Multiplatform integration is the key to storage networks

Posted on April 01, 1999

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Multiplatform integration is the key to storage networks

By Doug Fierro

As vendors queue up to present their visions of heterogeneous networked storage solutions, users are in a race to separate the wheat from the chaff in this emerging arena. Strategic storage purchase decisions are being weighed by a new set of criteria, many of which are rooted in the years of block-and-tackle work required for heterogeneous data management.

Enterprise storage networks are a still-evolving architecture being developed to maximize heterogeneous connectivity and management of enterprise storage, networks, software, and servers. An enterprise storage network is a complex amalgamation of components. In general, these components provide a core set of functions, including heterogeneous connectivity across Fibre Channel, SCSI, and where required ESCON; heterogeneous interoperability among all servers, storage systems, and network components; and centralized information management, protection, and sharing.

There are no shortcuts to heterogeneous enterprise storage networks. Amassing the resources and expertise to create them won`t happen overnight. As potentially powerful as enterprise storage networks are, getting to the point of a fully operational, heterogeneous environment is by no means trivial. Issues around broad-scale interoperability and management stand as tall orders for development activities. The overall effort entails building significant partnerships, interoperability testing infrastructures, and support functions.

Strength in numbers

Knowledge gathering in the nascent multiplatform storage world depends on partnerships with server, networking, database, and other software vendors. Recognizing the disparities among different servers is critical to heterogeneous storage computing. It`s one thing for a storage provider to say it can attach its systems to any operating system environment, but it`s a vastly different issue to support all of those systems simultaneously because they all have unique characteristics. The most successful storage vendors are able to work closely with the major server vendors to optimize the storage to work with all data types--not, for example, a single Unix data type.

Users should evaluate storage vendors based on the relationships they`ve built and the extent to which they`ve invested to adequately analyze servers, databases, applications, and operating systems. By working in a cooperative, rather than competitive environment, storage companies can fully test server and software components, send engineers on-site to identify areas where each company excels, and take advantage of those specialties.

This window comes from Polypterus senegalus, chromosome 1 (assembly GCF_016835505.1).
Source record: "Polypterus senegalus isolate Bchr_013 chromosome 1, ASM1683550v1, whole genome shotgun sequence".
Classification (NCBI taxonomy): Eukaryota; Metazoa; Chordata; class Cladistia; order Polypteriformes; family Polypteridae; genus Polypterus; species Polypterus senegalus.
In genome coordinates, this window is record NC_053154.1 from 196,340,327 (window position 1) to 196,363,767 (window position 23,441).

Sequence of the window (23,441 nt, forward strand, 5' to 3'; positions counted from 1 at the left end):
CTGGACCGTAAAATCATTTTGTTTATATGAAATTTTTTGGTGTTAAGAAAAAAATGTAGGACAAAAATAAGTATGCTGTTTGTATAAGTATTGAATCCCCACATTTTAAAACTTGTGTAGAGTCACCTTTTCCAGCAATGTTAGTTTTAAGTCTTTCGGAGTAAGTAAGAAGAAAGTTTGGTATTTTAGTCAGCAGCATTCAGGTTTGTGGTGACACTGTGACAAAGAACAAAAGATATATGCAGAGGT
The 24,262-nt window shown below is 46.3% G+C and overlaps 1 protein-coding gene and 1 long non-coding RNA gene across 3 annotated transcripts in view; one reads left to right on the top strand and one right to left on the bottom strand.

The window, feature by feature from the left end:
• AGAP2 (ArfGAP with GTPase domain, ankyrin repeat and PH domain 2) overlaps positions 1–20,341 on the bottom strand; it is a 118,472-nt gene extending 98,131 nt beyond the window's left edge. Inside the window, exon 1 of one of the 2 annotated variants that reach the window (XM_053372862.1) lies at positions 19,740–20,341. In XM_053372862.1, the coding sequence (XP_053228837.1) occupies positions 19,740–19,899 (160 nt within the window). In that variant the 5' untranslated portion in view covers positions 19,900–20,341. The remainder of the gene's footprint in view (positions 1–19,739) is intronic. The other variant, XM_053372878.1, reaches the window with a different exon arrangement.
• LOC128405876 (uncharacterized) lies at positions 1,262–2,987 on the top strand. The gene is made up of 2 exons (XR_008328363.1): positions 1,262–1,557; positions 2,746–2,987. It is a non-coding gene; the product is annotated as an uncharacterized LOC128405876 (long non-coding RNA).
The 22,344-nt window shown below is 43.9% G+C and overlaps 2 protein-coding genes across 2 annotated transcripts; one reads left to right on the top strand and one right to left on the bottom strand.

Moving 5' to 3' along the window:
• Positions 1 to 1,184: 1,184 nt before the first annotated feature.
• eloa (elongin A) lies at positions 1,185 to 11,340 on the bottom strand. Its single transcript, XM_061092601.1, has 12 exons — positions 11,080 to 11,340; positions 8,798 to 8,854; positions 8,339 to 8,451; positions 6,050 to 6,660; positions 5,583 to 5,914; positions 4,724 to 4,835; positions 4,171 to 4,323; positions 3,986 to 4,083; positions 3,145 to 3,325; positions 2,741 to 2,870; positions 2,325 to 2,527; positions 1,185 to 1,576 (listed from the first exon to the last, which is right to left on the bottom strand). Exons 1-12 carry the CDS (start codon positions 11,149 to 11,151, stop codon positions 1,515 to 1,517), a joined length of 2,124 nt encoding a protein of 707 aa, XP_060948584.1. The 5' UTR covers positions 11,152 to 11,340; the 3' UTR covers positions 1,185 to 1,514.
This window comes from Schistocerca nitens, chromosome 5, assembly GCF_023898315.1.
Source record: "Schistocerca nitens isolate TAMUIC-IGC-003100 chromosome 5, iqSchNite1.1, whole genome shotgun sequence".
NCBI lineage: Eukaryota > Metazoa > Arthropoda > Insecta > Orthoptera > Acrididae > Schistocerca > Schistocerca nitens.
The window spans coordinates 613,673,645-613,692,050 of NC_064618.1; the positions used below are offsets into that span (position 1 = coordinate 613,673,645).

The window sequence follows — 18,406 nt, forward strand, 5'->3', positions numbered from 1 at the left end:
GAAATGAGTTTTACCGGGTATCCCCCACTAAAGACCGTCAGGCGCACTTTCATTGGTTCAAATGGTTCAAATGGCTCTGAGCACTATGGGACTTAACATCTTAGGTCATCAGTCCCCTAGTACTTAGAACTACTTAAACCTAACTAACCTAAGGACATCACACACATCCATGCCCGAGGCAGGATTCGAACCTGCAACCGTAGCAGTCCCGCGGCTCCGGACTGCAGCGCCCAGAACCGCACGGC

Storage vendors should collaborate with partners during product developmental phases to customize new features and enhancements. By not waiting for new server and software technologies to hit the streets, such partnerships can shave months off heterogeneous storage delivery times.

Freedom of partnerships means that enterprise storage network providers have full access to server, software, and network component vendor product lines. Such "full disclosure" allows the interoperability testing process to be thorough and complete.

Interoperability testing is a critical ingredient of storage networks, perhaps just as key as channel technologies, network switches, and hubs, and enterprise storage software. Interoperability testing ensures that the entire solution will be thoroughly evaluated, and that users will derive the full benefits of enterprise storage.

The key to interoperability testing is having the partnerships that enable you to gather all of the various elements of an enterprise storage network in-house for thorough testing. Storage vendors often check performance only in "best-case" scenarios--where both the server and the storage network are running on all cylinders. However, true interoperability testing demands that the network be put through its paces and subjected to fault simulations. Testing at that level, however, necessitates the cooperation of server, software, and network component vendors who can provide the type of "knowledge transfer" needed to test their products. This level of cooperation can take years to develop.

Enterprise storage networks require an infrastructure to manage, share, and protect data across the enterprise. Unfortunately for users, many vendors are focused on their own platforms, and lack the partnerships, know-how, and experience to establish that type of expertise.

According to a white paper by the Boston-based Aberdeen Group on enterprise-wide storage, companies that commit to single-server solutions "will wind up paying too much for their storage needs and will face extreme, labor-intensive difficulties in performing vital storage-related functions, such as managing the storage and backing up and moving critical data." Aberdeen also warns of costly upgrades if enterprise-wide storage solutions aren`t implemented.

The end game of heterogeneous interoperability can only come from technology providers who have invested significant R&D into meeting the unique requirements of each platform`s characteristics. That means years of developing partnerships, crafting product testing techniques, building software and customer service teams, and consolidating it all under one roof.

Doug Fierro is manager, network solutions, at EMC Corp., in Hopkinton, MA.


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